Merely Creating an LLC Doesn’t Automatically Give You Personal Protection Against Potential Claims and Creditors of the LLC

Merely Creating an LLC Doesn’t Automatically Give You Personal Protection Against Potential Claims and Creditors of the LLC

Anthony J. Enea

Anthony J. Enea

October 26, 2022 12:22 PM

The objective in creating a Limited Liability Company (“LLC”) under Article 2 of New York’s Limited Liability Company Law (“NYLLCL”) is to protect the member(s) of an LLC from the contractual obligations and liabilities incurred by the LLC. This limited liability protects the members from being personally liable for these liabilities. The members would only be liable up to the amount invested into the LLC and any assets owned by the LLC. Over the past 10 to 15 years LLC’s have become the vehicle of choice when one wants to create a business entity, especially one that will be the owner of commercial real estate. An LLC is an unincorporated entity under New York law.

However, merely creating the LLC without taking other important steps and preparing and executing necessary documents will most likely not give the LLC members the protection desired, and could result in a claimant or creditor of the LLC being able to pierce the LLC’s limited liability and hold the members of the LLC personally liable. Some of the documents and steps that need to be taken are as follows:

(a)The execution and adoption of an “operating agreement” within 90 days of the formation of the LLC. The “operating agreement” governs how the LLC will operate. It creates the guidelines for the LLC and its members;

(b)The LLC members should also execute a “subscription agreement” when the LLC is formed; this document along with the actual certificates of membership provide proof of who owns the LLC’s membership interest(s);

(c)When the membership interests in the LLC are transferred to new members (whether an individual and/or a trust), typically, under the terms of the “operating agreement” a “joinder agreement” is required. The “joinder agreement” is a document wherein the new member(s) agree to be bound by the terms of the “operating agreement”;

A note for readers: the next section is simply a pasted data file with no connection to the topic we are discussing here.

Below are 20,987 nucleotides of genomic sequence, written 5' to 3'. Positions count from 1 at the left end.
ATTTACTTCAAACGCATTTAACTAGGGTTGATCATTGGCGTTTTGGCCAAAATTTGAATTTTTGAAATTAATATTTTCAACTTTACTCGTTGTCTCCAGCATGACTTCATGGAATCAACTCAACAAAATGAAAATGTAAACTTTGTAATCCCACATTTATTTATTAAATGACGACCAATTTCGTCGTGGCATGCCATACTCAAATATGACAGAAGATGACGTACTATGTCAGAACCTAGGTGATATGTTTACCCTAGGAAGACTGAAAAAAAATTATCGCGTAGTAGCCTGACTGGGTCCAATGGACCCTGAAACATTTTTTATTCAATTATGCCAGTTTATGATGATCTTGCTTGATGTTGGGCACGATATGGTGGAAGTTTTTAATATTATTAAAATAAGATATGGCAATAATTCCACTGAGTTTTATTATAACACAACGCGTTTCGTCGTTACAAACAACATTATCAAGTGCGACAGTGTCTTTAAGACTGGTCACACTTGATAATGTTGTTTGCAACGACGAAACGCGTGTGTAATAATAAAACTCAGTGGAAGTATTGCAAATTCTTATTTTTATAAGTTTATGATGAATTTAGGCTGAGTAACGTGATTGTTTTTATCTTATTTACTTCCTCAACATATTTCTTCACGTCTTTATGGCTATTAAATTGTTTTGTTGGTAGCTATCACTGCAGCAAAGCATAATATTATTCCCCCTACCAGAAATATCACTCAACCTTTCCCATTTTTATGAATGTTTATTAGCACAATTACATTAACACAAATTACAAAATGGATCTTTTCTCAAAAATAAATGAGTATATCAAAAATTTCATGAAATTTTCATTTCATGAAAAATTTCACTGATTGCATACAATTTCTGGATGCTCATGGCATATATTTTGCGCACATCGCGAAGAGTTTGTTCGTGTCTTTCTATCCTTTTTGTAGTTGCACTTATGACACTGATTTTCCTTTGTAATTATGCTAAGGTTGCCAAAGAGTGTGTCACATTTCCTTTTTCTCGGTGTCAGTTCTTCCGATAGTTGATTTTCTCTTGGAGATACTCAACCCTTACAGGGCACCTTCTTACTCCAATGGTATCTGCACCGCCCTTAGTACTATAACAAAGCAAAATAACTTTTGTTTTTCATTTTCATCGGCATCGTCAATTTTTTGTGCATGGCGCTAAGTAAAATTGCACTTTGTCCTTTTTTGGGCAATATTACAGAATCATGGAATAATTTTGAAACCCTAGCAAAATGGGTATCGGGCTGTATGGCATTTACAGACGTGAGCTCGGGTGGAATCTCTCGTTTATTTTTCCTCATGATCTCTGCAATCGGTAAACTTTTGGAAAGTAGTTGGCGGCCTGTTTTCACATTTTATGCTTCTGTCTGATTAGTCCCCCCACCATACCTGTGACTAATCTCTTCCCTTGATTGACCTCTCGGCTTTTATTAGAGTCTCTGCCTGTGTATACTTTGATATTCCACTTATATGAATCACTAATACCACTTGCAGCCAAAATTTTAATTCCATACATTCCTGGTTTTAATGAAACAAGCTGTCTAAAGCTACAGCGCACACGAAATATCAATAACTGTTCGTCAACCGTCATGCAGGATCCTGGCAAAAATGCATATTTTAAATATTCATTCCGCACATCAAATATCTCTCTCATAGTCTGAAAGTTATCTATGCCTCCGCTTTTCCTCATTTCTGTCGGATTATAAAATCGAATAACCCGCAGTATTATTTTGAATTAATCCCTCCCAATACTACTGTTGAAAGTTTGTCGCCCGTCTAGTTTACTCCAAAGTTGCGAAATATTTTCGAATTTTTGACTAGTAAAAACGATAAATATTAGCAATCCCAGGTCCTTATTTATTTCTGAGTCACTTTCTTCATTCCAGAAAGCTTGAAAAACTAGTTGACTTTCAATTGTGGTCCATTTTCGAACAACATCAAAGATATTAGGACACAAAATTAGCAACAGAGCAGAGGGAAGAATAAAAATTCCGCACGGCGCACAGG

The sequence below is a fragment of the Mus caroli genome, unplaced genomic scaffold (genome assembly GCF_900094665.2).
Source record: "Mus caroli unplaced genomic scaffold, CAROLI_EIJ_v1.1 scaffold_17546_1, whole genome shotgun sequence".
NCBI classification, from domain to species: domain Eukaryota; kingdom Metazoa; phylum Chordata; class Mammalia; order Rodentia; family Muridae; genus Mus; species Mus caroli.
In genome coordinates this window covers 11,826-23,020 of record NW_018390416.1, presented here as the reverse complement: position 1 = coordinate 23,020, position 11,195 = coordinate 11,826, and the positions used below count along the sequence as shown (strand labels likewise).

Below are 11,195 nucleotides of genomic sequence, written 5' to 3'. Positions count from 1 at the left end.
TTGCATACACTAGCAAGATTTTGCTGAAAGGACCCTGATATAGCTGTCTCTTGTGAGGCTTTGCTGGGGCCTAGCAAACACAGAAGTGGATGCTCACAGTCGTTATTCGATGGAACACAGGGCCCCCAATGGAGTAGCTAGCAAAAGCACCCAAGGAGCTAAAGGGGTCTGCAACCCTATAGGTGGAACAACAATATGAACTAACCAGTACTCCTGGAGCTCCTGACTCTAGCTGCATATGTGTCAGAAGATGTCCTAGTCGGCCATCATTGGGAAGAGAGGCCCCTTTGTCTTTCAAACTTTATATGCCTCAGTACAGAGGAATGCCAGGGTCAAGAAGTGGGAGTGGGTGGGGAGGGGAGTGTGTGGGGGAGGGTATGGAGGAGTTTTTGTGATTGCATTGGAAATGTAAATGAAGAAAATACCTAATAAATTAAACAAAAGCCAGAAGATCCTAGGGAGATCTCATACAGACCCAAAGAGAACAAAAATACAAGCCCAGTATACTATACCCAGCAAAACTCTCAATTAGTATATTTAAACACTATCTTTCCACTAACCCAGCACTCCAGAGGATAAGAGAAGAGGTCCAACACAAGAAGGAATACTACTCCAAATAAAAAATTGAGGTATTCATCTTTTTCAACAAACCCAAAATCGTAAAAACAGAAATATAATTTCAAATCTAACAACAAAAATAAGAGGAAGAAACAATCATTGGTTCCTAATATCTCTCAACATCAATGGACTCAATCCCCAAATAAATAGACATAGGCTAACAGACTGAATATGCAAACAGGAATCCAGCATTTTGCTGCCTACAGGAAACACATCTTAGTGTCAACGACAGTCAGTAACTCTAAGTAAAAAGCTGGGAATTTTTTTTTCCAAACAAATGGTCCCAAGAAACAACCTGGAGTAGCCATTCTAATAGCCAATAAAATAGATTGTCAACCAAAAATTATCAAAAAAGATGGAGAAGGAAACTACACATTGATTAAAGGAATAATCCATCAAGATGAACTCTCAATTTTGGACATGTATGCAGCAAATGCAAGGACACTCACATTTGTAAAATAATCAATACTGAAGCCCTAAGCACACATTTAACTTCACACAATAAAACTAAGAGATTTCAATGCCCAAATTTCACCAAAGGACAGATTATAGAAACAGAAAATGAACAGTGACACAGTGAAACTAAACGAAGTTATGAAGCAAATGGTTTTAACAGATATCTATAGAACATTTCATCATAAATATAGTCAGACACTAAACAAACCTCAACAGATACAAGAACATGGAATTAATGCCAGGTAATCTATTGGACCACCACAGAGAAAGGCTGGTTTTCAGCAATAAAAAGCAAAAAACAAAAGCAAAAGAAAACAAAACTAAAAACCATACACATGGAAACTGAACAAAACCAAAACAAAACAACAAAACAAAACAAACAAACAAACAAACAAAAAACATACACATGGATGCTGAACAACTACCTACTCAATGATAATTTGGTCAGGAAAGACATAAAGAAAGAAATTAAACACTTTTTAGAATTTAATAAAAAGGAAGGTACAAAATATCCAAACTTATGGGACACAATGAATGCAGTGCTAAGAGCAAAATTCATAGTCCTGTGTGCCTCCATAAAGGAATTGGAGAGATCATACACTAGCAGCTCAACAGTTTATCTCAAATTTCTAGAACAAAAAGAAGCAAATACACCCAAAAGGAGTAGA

(d)Additionally, when actions are being taken by members, those actions should be formalized in a written resolution executed by all the members. For example, if all of the members have decided to sell and/or purchase real property, a written resolution to that effect should be prepared and signed;

(e)NYLLCL §301(e) requires that all LLC’s file a biennial statement (every two years) to remain in good standing as an LLC.

In addition to the above stated documents, the members of the LLC must take certain steps to ensure the separate legal nature of the LLC be maintained. For example, it is imperative that the members of the LLC do not commingle their personal funds with the business funds of the LLC. Separate bank accounts and separate account ledgers must be maintained. Additionally, the rental income due to the LLC should never be paid directly to the individual LLC member nor should it ever be deposited directly in a member’s personal account. The same rules apply to the expenses of the LLC and the payment of said expenses.

The members of the LLC should also have annual meetings and create a written record of such meetings. While there is no definitive way to determine if the LLC’s structure can be pierced by a creditor, each step taken by the LLC to show that corporate formalities have been undertaken will help bolster the argument that the LLC is a real company, and not merely an alter ego of the individual member(s).

In short, the LLC must always be operated and maintained as a separate and distinct legal entity from the members of the LLC.

In conclusion, each of the above stated documents and actions engaged in by the members of the LLC go a long way in preventing the possibility that the LLC members will be held personally liable for the obligation and actions of the LLC. Simply creating an LLC is not enough!

Anthony J. Enea is a member of Enea, Scanlan and Sirignano, LLP of White Plains, New York. He focuses his practice on Wills, Trusts and Estates and Elder Law. Anthony is the Past Chair of the Elder Law and Special Needs Section of the New York State Bar Association (NYSBA), and is the past Chair of the 50+ Section of the NYSBA. He is a Past President and Founding member of the New York Chapter of the National Academy of Elder Law Attorneys (NAELA). Anthony is also the Immediate Past President of the Westchester County Bar Foundation and a Past President of the Westchester County Bar Association. He can be reached at 914-948-1500 or at Anthony J. Enea, Esq. wishes to thank firm associate Michael P. Enea, Esq. for his assistance with the drafting of this article.

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